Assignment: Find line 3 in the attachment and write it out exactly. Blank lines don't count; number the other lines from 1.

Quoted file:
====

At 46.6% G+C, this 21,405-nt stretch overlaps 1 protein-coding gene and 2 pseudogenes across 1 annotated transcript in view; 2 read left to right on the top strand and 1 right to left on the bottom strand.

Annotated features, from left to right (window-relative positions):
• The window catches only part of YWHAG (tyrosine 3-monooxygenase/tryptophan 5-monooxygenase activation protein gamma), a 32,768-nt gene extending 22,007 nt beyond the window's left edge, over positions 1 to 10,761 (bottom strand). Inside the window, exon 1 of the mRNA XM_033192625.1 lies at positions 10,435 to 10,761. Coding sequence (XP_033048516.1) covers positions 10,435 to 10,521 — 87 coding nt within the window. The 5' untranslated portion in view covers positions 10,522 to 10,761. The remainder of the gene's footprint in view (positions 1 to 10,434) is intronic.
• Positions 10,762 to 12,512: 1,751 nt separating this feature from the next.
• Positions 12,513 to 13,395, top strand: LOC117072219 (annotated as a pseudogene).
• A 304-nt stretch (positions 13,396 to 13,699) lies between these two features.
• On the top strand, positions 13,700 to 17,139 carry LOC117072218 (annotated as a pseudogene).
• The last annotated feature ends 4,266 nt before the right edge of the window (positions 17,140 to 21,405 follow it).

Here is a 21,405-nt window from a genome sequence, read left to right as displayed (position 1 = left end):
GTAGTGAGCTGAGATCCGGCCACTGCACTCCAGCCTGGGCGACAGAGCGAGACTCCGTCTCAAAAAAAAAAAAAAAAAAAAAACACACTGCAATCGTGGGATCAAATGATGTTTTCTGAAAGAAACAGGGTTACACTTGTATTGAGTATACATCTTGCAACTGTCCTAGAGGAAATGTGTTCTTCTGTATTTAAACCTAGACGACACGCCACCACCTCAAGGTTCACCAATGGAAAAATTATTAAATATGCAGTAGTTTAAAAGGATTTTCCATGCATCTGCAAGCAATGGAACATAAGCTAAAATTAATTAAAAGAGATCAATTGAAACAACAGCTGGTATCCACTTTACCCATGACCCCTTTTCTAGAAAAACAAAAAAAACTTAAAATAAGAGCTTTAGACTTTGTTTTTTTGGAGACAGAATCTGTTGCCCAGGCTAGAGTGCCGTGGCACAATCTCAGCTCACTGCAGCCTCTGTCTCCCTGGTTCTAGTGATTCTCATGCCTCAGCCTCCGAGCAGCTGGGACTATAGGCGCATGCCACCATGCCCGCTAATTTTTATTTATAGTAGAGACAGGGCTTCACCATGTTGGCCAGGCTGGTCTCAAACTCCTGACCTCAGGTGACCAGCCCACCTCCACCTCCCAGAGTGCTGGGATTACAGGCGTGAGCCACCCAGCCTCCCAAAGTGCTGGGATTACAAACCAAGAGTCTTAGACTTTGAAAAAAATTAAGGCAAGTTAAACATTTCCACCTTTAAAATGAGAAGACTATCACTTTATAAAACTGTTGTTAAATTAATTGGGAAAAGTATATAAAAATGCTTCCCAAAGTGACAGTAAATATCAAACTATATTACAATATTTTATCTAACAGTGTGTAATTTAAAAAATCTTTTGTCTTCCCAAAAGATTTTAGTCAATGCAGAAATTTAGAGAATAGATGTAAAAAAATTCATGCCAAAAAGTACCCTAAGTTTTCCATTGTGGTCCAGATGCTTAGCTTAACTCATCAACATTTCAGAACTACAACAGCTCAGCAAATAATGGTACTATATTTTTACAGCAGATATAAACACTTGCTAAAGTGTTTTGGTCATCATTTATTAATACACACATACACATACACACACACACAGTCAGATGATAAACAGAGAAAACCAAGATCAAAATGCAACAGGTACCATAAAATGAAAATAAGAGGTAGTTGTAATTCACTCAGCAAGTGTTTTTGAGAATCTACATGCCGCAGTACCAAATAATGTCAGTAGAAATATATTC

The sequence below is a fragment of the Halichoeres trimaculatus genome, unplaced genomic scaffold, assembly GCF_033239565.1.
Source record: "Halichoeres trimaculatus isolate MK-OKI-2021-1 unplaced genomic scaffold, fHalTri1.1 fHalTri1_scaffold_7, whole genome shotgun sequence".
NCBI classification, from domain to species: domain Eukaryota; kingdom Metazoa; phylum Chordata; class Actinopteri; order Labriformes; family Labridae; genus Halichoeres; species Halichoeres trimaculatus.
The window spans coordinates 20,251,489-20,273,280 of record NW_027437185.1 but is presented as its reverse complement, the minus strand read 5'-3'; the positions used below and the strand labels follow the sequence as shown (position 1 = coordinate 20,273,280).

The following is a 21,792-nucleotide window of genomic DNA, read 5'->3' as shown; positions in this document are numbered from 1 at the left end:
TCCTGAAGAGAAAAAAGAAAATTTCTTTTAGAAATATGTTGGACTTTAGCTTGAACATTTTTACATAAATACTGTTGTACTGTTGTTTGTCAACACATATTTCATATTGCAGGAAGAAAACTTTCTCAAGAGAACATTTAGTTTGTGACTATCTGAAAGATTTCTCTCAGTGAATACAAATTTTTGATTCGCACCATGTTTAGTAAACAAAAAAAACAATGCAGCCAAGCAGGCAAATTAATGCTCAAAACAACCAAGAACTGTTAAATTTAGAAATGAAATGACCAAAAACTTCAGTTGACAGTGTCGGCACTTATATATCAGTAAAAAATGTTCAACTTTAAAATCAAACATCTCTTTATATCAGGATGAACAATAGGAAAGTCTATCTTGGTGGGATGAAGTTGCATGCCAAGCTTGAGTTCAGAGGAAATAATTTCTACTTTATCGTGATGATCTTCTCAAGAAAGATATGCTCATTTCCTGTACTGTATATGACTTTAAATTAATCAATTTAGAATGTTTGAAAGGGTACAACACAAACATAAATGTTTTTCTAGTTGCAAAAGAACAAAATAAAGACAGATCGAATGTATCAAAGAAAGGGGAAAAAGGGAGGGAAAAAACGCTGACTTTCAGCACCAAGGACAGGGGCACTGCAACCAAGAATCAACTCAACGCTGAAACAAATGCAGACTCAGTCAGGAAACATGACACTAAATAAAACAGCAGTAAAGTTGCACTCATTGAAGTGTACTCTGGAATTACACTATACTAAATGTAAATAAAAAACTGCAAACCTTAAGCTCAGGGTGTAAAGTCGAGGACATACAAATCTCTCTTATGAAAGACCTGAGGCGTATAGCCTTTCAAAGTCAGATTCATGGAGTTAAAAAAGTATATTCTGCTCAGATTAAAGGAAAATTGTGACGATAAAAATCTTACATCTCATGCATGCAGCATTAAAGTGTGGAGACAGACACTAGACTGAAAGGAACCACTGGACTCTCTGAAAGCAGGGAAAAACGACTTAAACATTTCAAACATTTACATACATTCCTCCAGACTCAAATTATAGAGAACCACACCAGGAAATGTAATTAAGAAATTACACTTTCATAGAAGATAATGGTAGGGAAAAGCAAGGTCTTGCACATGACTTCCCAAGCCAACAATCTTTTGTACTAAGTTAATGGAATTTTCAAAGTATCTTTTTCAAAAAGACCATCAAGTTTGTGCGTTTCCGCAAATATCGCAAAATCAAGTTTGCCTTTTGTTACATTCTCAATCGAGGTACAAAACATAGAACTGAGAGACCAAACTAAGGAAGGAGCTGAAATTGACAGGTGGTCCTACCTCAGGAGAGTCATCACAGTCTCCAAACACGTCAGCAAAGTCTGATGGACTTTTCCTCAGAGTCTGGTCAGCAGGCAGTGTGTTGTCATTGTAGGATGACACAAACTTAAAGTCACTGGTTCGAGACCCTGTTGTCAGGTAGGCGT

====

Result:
• The window catches only part of YWHAG (tyrosine 3-monooxygenase/tryptophan 5-monooxygenase activation protein gamma), a 32,768-nt gene extending 22,007 nt beyond the window's left edge, over positions 1 to 10,761 (bottom strand). Inside the window, exon 1 of the mRNA XM_033192625.1 lies at positions 10,435 to 10,761. Coding sequence (XP_033048516.1) covers positions 10,435 to 10,521 — 87 coding nt within the window. The 5' untranslated portion in view covers positions 10,522 to 10,761. The remainder of the gene's footprint in view (positions 1 to 10,434) is intronic.